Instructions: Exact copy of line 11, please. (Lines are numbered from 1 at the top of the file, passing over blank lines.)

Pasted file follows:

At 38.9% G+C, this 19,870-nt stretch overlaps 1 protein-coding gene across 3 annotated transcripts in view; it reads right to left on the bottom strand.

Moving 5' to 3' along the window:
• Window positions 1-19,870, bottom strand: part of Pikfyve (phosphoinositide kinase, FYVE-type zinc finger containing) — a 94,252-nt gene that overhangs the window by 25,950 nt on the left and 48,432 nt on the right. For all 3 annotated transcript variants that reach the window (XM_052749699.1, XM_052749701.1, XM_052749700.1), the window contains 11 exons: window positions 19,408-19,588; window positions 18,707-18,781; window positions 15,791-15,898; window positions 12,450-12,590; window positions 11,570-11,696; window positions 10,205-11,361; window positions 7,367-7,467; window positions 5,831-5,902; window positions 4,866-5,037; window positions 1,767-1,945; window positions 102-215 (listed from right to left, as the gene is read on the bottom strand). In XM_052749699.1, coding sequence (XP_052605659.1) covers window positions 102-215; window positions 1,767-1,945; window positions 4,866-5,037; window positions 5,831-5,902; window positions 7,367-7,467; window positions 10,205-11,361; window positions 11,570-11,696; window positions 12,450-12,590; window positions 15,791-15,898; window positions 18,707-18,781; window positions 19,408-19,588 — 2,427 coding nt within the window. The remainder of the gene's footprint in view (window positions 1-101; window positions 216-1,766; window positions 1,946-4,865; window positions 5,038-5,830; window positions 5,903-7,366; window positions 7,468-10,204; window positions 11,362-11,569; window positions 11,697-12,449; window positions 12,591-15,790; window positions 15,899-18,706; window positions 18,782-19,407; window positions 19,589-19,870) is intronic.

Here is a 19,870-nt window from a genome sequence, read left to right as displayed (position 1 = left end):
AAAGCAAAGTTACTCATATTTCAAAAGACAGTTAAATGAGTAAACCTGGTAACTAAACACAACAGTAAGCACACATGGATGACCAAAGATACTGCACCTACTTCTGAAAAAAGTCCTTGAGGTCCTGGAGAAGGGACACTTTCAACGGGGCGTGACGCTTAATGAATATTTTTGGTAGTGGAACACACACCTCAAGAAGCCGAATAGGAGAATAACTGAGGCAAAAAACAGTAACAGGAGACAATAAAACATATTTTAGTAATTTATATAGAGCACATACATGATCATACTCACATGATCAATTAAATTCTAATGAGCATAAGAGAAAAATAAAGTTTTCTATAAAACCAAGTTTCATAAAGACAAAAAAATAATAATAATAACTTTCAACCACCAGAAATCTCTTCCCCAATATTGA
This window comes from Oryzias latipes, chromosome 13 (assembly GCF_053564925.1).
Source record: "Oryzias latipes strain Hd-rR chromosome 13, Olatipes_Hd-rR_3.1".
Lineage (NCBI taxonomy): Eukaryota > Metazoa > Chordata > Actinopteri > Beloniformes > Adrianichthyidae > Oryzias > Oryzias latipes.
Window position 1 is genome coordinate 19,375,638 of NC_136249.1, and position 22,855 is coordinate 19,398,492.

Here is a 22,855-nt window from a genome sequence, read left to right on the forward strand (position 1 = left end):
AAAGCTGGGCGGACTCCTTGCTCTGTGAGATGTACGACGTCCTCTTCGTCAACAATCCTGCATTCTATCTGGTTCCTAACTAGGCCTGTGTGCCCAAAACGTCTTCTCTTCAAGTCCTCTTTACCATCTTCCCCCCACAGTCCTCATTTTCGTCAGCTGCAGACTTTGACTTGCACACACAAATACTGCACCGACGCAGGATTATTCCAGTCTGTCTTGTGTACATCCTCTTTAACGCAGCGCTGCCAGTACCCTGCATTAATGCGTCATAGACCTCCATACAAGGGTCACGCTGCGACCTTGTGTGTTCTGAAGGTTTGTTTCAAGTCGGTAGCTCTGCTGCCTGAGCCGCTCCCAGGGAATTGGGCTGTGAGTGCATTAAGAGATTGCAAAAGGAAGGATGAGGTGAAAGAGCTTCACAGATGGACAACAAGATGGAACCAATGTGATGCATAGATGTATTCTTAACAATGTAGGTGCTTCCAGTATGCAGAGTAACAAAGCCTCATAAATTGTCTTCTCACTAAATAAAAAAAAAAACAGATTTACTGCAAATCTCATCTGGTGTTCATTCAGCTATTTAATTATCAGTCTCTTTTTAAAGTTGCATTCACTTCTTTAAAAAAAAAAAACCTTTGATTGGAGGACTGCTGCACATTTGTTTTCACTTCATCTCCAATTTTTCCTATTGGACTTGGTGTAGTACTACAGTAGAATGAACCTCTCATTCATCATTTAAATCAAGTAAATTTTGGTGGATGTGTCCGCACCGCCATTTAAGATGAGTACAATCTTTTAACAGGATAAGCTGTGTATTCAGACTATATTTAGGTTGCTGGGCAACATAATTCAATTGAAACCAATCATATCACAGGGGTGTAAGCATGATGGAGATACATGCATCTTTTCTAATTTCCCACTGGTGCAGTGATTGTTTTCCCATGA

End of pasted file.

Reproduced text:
AAAGCTGGGCGGACTCCTTGCTCTGTGAGATGTACGACGTCCTCTTCGTCAACAATCCTGCATTCTATCTGGTTCCTAACTAGGCCTGTGTGCCCAAAACGTCTTCTCTTCAAGTCCTCTTTACCATCTTCCCCCCACAGTCCTCATTTTCGTCAGCTGCAGACTTTGACTTGCACACACAAATACTGCACCGACGCAGGATTATTCCAGTCTGTCTTGTGTACATCCTCTTTAACGCAGCGCTGCCAGTACCCTGCATTAATGCGTCATAGACCTCCATACAAGGGTCACGCTGCGACCTTGTGTGTTCTGAAGGTTTGTTTCAAGTCGGTAGCTCTGCTGCCTGAGCCGCTCCCAGGGAATTGGGCTGTGAGTGCATTAAGAGATTGCAAAAGGAAGGATGAGGTGAAAGAGCTTCACAGATGGACAACAAGATGGAACCAATGTGATGCATAGATGTATTCTTAACAATGTAGGTGCTTCCAGTATGCAGAGTAACAAAGCCTCATAAATTGTCTTCTCACTAAATAAAAAAAAAAACAGATTTACTGCAAATCTCATCTGGTGTTCATTCAGCTATTTAATTATCAGTCTCTTTTTAAAGTTGCATTCACTTCTTTAAAAAAAAAAAACCTTTGATTGGAGGACTGCTGCACATTTGTTTTCACTTCATCTCCAATTTTTCCTATTGGACTTGGTGTAGTACTACAGTAGAATGAACCTCTCATTCATCATTTAAATCAAGTAAATTTTGGTGGATGTGTCCGCACCGCCATTTAAGATGAGTACAATCTTTTAACAGGATAAGCTGTGTATTCAGACTATATTTAGGTTGCTGGGCAACATAATTCAATTGAAACCAATCATATCACAGGGGTGTAAGCATGATGGAGATACATGCATCTTTTCTAATTTCCCACTGGTGCAGTGATTGTTTTCCCATGA